One day a year we get to sit together with our toes in the ocean and talk, read and sleep and not once do we have to yell stop throwing sand at your sister or brother! I'm telling you its magical. We also walk away at the end of the day with a shell for each year. This year the mission was to collect 17 new shells to add to the collection. As we looked for the perfect shells to mark each year of this journey, we realized we were not finding very many perfect shells. It seemed like every shell we picked up was broken. These treasures from the sea had been tossed and turned in the tides and thrown to shore as only half or a part of what it once was. As we collected our broken bounty the theologian in both of us couldn't resist preaching the illustration that was unfolding in our sandy hands. Broken...what a perfect word to describe our last year. The last year we have seen so much brokenness. Broken people, broken bodies, broken families, broken relationships, broken marriages, broken churches, broken communities, broken leaders, broken trust...brokenness is everywhere. For us, our home was literally broken.
Before we began our shell search I had been reading a new book by Ann Voskamp, The Broken Way. Out of the ten books I wanted to read on the beach that day, this one made its way to the top of the beach bag. I suppose I have been wrestling with my search for understanding brokenness long before picking up a busted conk shell. When the weight of brokenness is surrounding me, I want to know why. I want to know who or what is to blame so that I can fix it and stop the breaking. It might be a life changing circumstance or it might be that one individual day that falls apart with every move I make or conversation that is spoken. Regardless, feeling the brokenness is at times too much to bear. Seeing others in their brokenness is even more painful than feeling my own. Out my bedroom doors the hand crafted, glass green house my father built many moons ago is still a pile of rubble 7 months later. I continually search for God's purpose in the shards of glass.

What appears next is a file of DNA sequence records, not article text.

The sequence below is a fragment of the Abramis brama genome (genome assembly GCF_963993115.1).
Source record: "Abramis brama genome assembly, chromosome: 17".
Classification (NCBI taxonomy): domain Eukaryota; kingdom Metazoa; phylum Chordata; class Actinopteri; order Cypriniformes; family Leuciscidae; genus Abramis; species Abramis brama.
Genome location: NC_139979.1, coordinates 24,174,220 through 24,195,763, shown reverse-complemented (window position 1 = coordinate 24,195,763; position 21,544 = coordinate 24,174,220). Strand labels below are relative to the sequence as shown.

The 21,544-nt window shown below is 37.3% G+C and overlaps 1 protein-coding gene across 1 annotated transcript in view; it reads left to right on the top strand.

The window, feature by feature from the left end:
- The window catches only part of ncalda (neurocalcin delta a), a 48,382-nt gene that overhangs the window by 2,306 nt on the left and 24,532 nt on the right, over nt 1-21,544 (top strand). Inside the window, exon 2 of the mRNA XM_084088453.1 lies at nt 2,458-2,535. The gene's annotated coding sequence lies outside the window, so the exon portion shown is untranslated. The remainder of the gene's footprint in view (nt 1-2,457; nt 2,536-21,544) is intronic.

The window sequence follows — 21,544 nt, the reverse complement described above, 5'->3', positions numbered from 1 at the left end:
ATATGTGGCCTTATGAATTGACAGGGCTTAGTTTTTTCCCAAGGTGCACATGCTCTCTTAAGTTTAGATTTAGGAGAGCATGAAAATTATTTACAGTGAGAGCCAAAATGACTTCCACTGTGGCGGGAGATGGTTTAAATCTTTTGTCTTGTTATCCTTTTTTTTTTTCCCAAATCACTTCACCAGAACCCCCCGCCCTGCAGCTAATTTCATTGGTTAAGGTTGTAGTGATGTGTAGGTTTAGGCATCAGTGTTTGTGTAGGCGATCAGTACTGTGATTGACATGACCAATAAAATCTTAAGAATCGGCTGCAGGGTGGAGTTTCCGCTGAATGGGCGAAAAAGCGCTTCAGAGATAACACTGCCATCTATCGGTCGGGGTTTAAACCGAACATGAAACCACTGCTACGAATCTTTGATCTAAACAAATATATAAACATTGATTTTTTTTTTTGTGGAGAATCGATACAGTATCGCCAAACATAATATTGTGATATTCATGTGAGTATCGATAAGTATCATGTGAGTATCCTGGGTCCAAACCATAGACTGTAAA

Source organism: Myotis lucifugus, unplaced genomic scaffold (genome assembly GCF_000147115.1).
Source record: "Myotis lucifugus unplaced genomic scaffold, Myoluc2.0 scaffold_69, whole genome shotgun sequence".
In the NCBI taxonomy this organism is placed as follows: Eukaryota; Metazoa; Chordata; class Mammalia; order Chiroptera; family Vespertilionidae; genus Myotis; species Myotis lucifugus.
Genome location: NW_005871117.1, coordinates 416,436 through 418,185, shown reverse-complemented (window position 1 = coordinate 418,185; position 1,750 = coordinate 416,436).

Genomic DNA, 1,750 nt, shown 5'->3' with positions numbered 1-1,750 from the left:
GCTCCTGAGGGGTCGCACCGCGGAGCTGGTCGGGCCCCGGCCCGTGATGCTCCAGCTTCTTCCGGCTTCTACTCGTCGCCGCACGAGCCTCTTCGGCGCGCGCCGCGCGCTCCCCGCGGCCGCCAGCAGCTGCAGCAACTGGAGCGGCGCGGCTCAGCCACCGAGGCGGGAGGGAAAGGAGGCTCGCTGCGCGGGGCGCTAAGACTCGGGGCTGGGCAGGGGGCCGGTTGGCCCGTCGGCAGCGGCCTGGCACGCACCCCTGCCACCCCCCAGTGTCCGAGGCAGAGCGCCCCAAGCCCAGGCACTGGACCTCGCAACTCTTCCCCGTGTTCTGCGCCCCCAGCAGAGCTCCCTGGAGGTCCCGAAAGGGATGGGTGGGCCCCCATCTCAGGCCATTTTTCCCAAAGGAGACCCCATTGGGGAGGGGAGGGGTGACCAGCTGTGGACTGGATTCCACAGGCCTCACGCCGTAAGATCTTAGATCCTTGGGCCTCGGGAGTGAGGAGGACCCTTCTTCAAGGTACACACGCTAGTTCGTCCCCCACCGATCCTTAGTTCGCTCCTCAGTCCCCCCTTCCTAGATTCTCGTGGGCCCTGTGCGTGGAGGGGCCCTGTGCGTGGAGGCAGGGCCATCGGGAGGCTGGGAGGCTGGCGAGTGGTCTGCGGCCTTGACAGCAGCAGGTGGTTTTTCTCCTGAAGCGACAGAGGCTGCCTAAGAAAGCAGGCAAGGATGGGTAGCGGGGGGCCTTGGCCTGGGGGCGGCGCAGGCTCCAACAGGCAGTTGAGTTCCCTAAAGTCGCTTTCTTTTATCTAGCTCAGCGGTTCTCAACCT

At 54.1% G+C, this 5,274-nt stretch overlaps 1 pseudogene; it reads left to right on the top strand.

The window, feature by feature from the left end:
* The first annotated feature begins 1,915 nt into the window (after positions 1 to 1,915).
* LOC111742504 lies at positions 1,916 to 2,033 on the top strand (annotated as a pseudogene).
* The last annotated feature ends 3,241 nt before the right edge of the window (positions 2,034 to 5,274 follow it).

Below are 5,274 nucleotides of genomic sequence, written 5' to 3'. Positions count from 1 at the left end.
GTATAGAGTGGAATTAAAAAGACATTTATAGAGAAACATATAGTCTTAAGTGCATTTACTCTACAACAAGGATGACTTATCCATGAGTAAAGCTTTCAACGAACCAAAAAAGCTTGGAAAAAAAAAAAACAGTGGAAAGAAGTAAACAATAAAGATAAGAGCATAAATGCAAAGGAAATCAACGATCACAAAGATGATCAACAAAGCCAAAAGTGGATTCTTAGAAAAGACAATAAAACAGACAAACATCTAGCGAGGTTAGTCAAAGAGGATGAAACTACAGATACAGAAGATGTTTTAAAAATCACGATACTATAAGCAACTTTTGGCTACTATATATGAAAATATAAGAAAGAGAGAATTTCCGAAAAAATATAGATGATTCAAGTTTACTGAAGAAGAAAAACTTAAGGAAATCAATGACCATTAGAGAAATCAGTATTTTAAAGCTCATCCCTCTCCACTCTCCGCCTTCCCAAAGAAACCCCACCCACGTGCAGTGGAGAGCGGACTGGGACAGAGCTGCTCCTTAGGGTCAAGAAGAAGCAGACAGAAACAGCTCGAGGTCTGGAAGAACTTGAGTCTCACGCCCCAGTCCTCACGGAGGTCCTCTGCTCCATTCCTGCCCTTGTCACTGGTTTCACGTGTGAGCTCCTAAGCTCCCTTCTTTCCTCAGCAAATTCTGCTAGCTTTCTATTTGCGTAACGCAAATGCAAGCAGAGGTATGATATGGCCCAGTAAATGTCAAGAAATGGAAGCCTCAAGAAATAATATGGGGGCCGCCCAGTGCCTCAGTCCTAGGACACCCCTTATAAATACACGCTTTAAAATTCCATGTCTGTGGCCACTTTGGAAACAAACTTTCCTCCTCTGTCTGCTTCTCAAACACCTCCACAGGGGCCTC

Ann Voskamp says, "There's a brokenness that's not about blame. There's brokenness that makes a canvas for God's light. There's brokenness that makes windows straight into souls. Brokenness happens in a soul so the power of God can happen in a soul."
The creator of the world and humanity did not form us for brokenness. It was not intended for nature and man to experience the great losses we do each day. Yet, in God's great mercy, this parasite that attaches itself to every man and beast and creates deep wounds to the mind, body and spirit is still used by God to be a light of goodness and glory. Doesn't our brokenness point us to the One that is whole? Don't you think when we accept our own brokenness and other's brokenness we then find wholeness?
"Maybe the deepest wounds birth deepest wisdom. We are made in the image of God. And wasn't God's heart made to be broken too? Wounds can be openings to the beauty in us. And our weaknesses can be a container for God's glory." Ann Voskamp
I naively stroll the beach on the edge of the water thinking I might find that huge, perfect conk shell. Maybe this will be the moment the tide brings one my way. Until then, my toes dig up the broken pieces of oysters and clams. I am not disappointed. I am not running away from the brokenness under my feet. I simply embrace it and wait to see what God will make out of this broken mess. With each non-perfect shell Tony and I collected this year, I am gently reminded that all these halves and parts and this brokenness is what makes our marriage perfect. All the brokenness leads me to the One that is perfect.